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National Archives

Public Papers - 1991

Message to the Congress on the Continuation of the National Emergency With Respect to Export Controls


To the Congress of the United States:

1. On September 30, 1990, in Executive Order No. 12730, I declared a national emergency under the International Emergency Economic Powers Act (``IEEPA'') (50 U.S.C. 1701, et seq.) to deal with the threat to the national security and foreign policy of the United States caused by the lapse of the Export Administration Act of 1979, as amended (50 U.S.C. 2401, et seq.) and the system of controls maintained under that Act. In that order, I continued in effect, to the extent permitted by law, the provisions of the Export Administration Act of 1979, as amended, the Export Administration Regulations (15 C.F.R. 768, et seq.), and the delegations of authority set forth in Executive Order No. 12002 of July 7, 1977, Executive Order No. 12214 of May 2, 1980, and Executive Order No. 12131 of May 4, 1979, as amended by Executive Order No. 12551 of February 21, 1986.

2. I issued Executive Order No. 12730 pursuant to the authority vested in me as President by the Constitution and laws of the United States, including IEEPA, the National Emergencies Act (50 U.S.C. 1601, et seq.), and section 301 of title 3 of the United States Code. At that time, I also submitted a report to the Congress pursuant to section 204(b) of IEEPA (50 U.S.C. 1703(b)). Section 204 of IEEPA requires follow-up reports, with respect to actions or changes, to be submitted every 6 months. This report is submitted in compliance with that requirement.

3. Since the issuance of Executive Order No. 12730, the Department of Commerce has continued to administer the system of export controls, including antiboycott provisions, contained in the Export Administration Regulations. In administering these controls, the Department has acted under a policy of conforming actions under Executive Order No. 12730 to those required under the Export Administration Act, insofar as appropriate.

4. Since I issued Executive Order No. 12730, there have been several significant developments in the area of export controls:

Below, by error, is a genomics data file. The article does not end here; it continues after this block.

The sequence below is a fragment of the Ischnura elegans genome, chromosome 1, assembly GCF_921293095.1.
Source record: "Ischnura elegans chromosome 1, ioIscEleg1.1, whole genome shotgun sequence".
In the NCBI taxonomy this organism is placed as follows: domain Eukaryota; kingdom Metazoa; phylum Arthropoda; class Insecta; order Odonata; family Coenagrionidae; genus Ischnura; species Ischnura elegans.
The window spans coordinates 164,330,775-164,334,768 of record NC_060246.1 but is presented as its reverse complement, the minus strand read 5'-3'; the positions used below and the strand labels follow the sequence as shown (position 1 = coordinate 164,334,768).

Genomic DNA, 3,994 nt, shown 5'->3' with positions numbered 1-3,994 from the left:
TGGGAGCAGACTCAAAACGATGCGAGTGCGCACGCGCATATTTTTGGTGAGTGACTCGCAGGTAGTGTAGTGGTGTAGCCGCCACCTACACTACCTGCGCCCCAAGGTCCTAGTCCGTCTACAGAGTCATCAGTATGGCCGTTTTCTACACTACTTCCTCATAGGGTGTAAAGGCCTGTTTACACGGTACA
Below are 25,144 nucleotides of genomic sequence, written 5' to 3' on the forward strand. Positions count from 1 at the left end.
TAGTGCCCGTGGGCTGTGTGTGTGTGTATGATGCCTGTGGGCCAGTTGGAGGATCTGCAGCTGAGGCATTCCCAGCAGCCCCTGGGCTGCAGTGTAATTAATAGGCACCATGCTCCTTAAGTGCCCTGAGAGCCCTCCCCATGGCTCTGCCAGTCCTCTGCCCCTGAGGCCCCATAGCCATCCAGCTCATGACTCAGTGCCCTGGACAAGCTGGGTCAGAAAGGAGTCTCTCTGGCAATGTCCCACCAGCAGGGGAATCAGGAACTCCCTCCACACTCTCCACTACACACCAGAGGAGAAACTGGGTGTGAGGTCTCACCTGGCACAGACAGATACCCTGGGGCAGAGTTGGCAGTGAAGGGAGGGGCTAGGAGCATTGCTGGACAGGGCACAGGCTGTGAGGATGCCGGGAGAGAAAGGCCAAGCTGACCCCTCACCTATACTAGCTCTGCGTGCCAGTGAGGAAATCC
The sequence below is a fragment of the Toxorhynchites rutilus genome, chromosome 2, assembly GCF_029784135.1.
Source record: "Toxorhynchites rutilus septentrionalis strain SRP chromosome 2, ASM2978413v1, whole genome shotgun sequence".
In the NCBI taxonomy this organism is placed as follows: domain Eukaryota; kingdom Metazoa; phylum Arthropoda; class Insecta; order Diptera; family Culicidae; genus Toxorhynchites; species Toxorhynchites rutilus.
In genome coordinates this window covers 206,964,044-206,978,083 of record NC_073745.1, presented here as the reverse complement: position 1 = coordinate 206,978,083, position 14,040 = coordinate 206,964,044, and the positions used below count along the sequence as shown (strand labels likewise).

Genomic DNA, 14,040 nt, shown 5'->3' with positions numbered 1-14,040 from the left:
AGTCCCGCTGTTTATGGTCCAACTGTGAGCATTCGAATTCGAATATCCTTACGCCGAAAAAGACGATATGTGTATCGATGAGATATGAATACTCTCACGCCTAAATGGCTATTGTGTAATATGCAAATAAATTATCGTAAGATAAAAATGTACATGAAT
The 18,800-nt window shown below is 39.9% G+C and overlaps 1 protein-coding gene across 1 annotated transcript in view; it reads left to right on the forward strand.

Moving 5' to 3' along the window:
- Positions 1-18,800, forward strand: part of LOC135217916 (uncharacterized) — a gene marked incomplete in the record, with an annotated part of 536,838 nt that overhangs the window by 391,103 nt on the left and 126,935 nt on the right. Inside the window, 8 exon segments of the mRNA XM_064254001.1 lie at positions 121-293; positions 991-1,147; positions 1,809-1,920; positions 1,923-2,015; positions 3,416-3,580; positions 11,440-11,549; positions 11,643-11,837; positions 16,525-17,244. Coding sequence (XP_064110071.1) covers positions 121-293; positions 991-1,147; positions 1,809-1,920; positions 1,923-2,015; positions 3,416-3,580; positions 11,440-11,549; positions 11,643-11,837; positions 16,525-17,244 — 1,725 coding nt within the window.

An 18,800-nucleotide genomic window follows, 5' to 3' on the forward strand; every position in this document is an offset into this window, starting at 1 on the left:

The spread of weapons of mass destruction continues to constitute a threat to the national security and foreign policy interests of the United States. Accordingly, in Executive Order No. 12735 of November 16, 1990, and the Enhanced Proliferation Control Initiative of December 13, 1990, we announced major steps to strengthen export controls over goods, technology, and other forms of assistance that can contribute to the spread of chemical and biological weapons and missile systems. On March 7, 1991, the Department of Commerce issued two new regulations and a proposed rule to implement these steps. The new regulations control the export of 50 chemicals as well as dual-use equipment and technical data that can be used to make chemical and biological weapons. (56 F.R. 10756 and 10760, March 13, 1991.) The proposed rule would expand controls to cover exports when the exporter knows or is informed by the Department of Commerce that an export will be used for missile technology or chemical or biological weapons, or is destined for a project engaged in such activities. The rule also proposes to restrict U.S. citizen participation in such activities and the export of chemical plants and plant designs. (56 F.R. 10765, March 13, 1991.)

Concerned Government agencies continue negotiations with our Coordinating Committee (COCOM) partners on the development of a Core List of truly strategic items that will remain subject to multilateral national security controls.

Enforcement efforts have continued unabated. In a major enforcement action, on February 22, 1991, the Department of Commerce temporarily denied the export privileges of a Dutch company, Delft Instruments N.V., and certain related companies, in connection with an investigation of illegal reexport of U.S.-origin night vision equipment to Iraq.

On January 21, 1991, the Department of Commerce submitted a report to the Congress, extending for the period of January 21, 1991, through January 20, 1992, export controls maintained for foreign policy purposes under the Export Administration Regulations. Several changes were announced, including a change in controls toward the People's Democratic Republic (PDR) of Yemen. The PDR of Yemen has merged with the Yemen Arab Republic, and the new country was not included by the Secretary of State among designated terrorist-supporting states. Accordingly, controls maintained for reasons of antiterrorism have not been extended. In addition, foreign policy controls on exports to Namibia were removed on March 21, 1990, when it achieved independence from South Africa.

The unrestricted access of foreign parties to U.S. goods, technology, and technical data and the existence of certain boycott practices of foreign nations, in light of the expiration of the Export Administration Act of 1979, continue to constitute an unusual and extraordinary threat to the national security, foreign policy, and economy of the United States. I shall continue to exercise the powers at my disposal to retain the export control system, including the antiboycott provisions, and will continue to report periodically to the Congress on significant developments, pursuant to 50 U.S.C. 1703(c).

George Bush

The White House,

April 23, 1991.

George Bush Presidential Library and Museum
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